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#1 NoUserName

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Posted 06 September 2012 - 18:51

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Why?
What is the differences in betweens for regulay defrage (default windows built-in one / or any 3rd party like defraggler) and the suggested optimizer tool by intel?


#2 Vice

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Posted 06 September 2012 - 18:53

You don't need to defragment an SSD. They don't get fragmented in the same way that Hard Drives do. Hard Drives access data using a physical arm which must move across the surface of the disk as it spins thus having files together in one place on the disk is helpful for reading the information faster. But with SSD's everything is spread out across many chips (6-12 or more usually) and because each one can be accessed instantly with no impact on wait times through file fragmentation there is no need to defragment. And in-fact defragging will reduce the life of your SSD by creating more writes on the chips inside.

#3 +Harrison H.

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Posted 06 September 2012 - 18:55

The purpose to defragging a hard drive is to move data closer together so that there is less ware and tear on the discs (less spinning/seeking). On an SSD, this doesn't exist since there are no moving parts. However, SSDs do have a limited amount of read/writes before they die. By defragging, you aren't gaining any benefit, but are reducing your SSD's life.

Vice beat me to it ^

Edited by nesl247, 06 September 2012 - 18:56.


#4 Circaflex

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Posted 06 September 2012 - 18:56

Intel SSD Optimizer use the Windows* 7 ATA Data Set Management Command (known as Trim) to help keep the Intel SSD running at continued high performance.
http://www.google.co...ch_ENTpTI6lK-qw

You should never defrag an SSD. Don't even think about it. The reason is that physical data placement on an SSD is handled solely by the SSD's firmware, and what it reports to Windows is NOT how the data is actually stored on the SSD.
This means that the physical data placement a defragger shows in it's fancy sector chart has nothing to do with reality. The data is NOT where Windows thinks it is, and Windows has no control over where the data is actually placed.
To even out usage on its internal memory chips SSD firmware intentionally splits data up across all of the SSD's memory chips, and it also moves data around on these chips when it isn't busy reading or writing (in an attempt to even out chip usage.)
Windows never sees any of this, so if you do a defrag Windows will simply cause a whole bunch of needless I/O to the SSD and this will do nothing except decrease the useful life of the SSD.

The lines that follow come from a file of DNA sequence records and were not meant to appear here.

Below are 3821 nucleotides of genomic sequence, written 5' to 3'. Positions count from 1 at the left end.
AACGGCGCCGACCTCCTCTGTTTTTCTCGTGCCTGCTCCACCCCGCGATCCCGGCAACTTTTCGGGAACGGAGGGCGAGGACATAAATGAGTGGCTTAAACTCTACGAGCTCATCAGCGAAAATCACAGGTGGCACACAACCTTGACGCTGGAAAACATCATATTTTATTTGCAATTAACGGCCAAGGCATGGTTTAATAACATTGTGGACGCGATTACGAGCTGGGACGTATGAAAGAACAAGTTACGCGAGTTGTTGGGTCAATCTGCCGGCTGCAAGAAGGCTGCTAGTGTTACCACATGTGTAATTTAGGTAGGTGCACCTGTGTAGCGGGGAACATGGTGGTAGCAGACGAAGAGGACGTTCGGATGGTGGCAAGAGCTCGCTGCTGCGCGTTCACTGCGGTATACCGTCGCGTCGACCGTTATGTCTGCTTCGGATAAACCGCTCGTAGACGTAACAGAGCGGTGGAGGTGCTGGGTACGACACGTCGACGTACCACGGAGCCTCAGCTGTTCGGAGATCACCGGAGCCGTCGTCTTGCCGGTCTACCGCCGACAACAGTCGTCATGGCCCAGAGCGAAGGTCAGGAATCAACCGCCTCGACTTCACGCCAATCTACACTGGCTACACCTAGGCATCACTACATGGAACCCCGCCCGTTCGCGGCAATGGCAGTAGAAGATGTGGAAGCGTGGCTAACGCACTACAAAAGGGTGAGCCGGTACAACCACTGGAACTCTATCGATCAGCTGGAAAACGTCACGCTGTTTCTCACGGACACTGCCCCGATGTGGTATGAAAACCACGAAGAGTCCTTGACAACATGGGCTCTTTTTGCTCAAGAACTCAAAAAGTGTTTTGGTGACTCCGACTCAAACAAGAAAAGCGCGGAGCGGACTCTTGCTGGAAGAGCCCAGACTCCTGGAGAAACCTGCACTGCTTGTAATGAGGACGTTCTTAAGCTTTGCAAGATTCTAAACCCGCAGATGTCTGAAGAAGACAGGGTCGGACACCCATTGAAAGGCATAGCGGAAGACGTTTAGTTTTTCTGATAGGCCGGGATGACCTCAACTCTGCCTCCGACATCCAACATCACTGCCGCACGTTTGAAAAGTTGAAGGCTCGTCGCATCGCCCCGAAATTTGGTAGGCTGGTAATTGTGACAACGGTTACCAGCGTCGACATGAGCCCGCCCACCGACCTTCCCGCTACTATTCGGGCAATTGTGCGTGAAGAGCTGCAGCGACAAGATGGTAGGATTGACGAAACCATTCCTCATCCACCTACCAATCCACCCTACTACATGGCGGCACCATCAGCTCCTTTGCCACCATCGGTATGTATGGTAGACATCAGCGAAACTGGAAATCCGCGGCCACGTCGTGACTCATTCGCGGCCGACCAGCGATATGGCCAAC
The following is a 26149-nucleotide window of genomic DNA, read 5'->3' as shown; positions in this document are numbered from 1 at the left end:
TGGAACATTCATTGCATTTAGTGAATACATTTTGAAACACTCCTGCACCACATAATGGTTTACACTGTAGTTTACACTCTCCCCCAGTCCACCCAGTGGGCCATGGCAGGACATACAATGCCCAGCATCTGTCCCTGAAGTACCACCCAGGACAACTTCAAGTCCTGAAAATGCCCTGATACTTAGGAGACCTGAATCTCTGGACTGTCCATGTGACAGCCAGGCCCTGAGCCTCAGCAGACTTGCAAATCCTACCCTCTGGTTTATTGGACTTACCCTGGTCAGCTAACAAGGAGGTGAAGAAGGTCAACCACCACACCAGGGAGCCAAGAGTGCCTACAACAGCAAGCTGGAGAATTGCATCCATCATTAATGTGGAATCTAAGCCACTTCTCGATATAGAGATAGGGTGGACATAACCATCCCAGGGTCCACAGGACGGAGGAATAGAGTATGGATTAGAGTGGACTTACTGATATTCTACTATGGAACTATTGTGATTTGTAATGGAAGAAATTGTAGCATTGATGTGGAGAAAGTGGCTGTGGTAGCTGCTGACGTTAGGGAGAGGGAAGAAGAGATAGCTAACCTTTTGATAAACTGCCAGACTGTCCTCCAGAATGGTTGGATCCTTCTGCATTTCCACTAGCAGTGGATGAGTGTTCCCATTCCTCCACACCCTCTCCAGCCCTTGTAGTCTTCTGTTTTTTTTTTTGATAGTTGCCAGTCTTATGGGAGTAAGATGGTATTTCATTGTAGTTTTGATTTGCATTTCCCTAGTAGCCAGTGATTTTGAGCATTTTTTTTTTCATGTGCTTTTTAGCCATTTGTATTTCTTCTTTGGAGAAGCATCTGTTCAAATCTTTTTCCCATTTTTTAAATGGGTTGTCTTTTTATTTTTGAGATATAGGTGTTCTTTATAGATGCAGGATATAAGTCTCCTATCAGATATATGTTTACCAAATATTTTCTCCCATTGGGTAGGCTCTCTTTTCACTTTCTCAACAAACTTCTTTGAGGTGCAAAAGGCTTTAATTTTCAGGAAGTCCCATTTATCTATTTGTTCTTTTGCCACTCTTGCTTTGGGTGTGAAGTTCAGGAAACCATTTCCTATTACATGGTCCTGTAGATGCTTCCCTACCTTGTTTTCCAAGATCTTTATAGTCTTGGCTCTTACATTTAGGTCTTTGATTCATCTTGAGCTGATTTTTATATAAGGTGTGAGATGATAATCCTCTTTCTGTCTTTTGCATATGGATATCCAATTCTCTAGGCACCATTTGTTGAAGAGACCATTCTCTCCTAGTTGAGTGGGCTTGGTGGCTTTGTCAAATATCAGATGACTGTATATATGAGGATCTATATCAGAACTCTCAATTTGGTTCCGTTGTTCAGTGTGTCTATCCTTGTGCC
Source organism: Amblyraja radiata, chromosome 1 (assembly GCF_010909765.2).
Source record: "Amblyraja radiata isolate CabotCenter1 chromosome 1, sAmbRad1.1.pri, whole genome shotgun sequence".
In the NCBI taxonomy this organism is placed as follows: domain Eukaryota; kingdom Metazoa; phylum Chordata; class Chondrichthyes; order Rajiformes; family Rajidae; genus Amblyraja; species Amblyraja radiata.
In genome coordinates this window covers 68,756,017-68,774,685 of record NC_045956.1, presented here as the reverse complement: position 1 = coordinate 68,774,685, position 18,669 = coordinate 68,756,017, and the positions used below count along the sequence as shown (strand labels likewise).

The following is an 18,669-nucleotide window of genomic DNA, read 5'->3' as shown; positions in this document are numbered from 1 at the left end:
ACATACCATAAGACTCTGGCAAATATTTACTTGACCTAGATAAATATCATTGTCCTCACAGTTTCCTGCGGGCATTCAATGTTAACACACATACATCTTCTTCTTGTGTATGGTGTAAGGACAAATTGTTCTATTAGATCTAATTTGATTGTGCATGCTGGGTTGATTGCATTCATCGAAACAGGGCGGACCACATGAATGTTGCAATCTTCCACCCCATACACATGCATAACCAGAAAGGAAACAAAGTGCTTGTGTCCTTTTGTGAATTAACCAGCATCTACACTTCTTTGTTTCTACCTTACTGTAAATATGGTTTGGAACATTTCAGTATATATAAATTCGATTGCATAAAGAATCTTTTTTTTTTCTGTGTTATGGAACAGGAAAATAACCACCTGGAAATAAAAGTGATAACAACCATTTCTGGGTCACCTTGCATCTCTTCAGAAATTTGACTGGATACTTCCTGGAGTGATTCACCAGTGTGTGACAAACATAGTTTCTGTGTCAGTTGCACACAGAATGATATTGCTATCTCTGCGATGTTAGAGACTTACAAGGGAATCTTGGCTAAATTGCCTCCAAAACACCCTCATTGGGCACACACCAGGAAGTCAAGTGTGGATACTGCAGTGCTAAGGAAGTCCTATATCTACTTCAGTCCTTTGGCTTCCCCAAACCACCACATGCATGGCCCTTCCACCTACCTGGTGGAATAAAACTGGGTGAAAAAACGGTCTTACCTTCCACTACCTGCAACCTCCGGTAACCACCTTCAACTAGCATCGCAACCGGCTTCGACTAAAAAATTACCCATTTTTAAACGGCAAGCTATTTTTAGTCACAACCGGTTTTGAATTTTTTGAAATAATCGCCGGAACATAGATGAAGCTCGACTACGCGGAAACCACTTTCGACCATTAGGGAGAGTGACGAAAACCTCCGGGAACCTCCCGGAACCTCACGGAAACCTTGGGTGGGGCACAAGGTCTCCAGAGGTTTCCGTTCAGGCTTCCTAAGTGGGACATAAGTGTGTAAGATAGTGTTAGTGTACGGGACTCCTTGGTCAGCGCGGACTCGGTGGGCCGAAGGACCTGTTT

#5 OP NoUserName

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Posted 06 September 2012 - 19:14

So I should do the optimization weekly as it is recommended here:
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Or also once a week is not good?

#6 +Harrison H.

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Posted 06 September 2012 - 22:51

That's perfectly fine since it's running it's trim functionality which is not what defragging is.

#7 OP NoUserName

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Posted 07 September 2012 - 04:50

Ok, Thanks :)

#8 +devHead

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Posted 10 September 2012 - 18:30

I've noticed though, that Windows 8 RTM does include SSDs in the list of drives to be defragmented, while Windows 7 left it unchecked in the list of drives scheduled for defragmentation. If you click 'Defragment' for an SSD, it very quickly does some TRIM thing and it's done within a second.

#9 OP NoUserName

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Posted 11 September 2012 - 03:17

I've noticed though, that Windows 8 RTM does include SSDs in the list of drives to be defragmented, while Windows 7 left it unchecked in the list of drives scheduled for defragmentation. If you click 'Defragment' for an SSD, it very quickly does some TRIM thing and it's done within a second.

You mean the same as the Intel optimizer mentioned above and not a normal defrage?

#10 +devHead

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Posted 11 September 2012 - 03:32

You mean the same as the Intel optimizer mentioned above and not a normal defrage?

That's what it seems like; certainly not fast enough to be called defragmenting like a HDD. SSD speed advantages notwithstanding.



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